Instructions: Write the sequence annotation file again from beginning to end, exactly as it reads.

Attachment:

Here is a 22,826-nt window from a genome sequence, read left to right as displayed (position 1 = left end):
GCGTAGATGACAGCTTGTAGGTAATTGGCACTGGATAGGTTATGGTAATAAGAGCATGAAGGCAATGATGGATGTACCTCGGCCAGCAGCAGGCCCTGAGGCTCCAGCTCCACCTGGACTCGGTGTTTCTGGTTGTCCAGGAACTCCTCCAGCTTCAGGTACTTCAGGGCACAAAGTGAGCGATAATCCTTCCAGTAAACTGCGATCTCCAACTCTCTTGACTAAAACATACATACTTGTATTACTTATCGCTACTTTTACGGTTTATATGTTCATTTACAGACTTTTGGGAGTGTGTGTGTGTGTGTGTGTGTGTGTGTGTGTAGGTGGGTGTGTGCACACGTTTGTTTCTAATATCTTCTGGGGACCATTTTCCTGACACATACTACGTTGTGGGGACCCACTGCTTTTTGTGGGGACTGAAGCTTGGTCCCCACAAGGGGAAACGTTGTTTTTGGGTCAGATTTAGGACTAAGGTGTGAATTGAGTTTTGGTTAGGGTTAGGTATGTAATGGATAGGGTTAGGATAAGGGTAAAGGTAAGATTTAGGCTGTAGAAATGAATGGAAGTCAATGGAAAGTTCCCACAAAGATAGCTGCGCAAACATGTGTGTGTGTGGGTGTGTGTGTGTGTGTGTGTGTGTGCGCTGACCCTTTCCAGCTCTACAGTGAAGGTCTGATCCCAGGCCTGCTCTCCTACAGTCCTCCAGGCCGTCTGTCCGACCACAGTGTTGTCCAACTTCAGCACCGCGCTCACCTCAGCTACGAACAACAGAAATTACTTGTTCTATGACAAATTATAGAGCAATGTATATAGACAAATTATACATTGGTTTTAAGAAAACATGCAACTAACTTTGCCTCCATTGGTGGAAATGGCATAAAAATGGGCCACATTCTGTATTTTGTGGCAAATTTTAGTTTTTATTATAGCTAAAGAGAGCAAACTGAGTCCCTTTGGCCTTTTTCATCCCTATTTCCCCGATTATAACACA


Here is a 22,826-nt window from a genome sequence, read left to right as displayed (position 1 = left end):
GCGTAGATGACAGCTTGTAGGTAATTGGCACTGGATAGGTTATGGTAATAAGAGCATGAAGGCAATGATGGATGTACCTCGGCCAGCAGCAGGCCCTGAGGCTCCAGCTCCACCTGGACTCGGTGTTTCTGGTTGTCCAGGAACTCCTCCAGCTTCAGGTACTTCAGGGCACAAAGTGAGCGATAATCCTTCCAGTAAACTGCGATCTCCAACTCTCTTGACTAAAACATACATACTTGTATTACTTATCGCTACTTTTACGGTTTATATGTTCATTTACAGACTTTTGGGAGTGTGTGTGTGTGTGTGTGTGTGTGTGTGTGTAGGTGGGTGTGTGCACACGTTTGTTTCTAATATCTTCTGGGGACCATTTTCCTGACACATACTACGTTGTGGGGACCCACTGCTTTTTGTGGGGACTGAAGCTTGGTCCCCACAAGGGGAAACGTTGTTTTTGGGTCAGATTTAGGACTAAGGTGTGAATTGAGTTTTGGTTAGGGTTAGGTATGTAATGGATAGGGTTAGGATAAGGGTAAAGGTAAGATTTAGGCTGTAGAAATGAATGGAAGTCAATGGAAAGTTCCCACAAAGATAGCTGCGCAAACATGTGTGTGTGTGGGTGTGTGTGTGTGTGTGTGTGTGTGCGCTGACCCTTTCCAGCTCTACAGTGAAGGTCTGATCCCAGGCCTGCTCTCCTACAGTCCTCCAGGCCGTCTGTCCGACCACAGTGTTGTCCAACTTCAGCACCGCGCTCACCTCAGCTACGAACAACAGAAATTACTTGTTCTATGACAAATTATAGAGCAATGTATATAGACAAATTATACATTGGTTTTAAGAAAACATGCAACTAACTTTGCCTCCATTGGTGGAAATGGCATAAAAATGGGCCACATTCTGTATTTTGTGGCAAATTTTAGTTTTTATTATAGCTAAAGAGAGCAAACTGAGTCCCTTTGGCCTTTTTCATCCCTATTTCCCCGATTATAACACA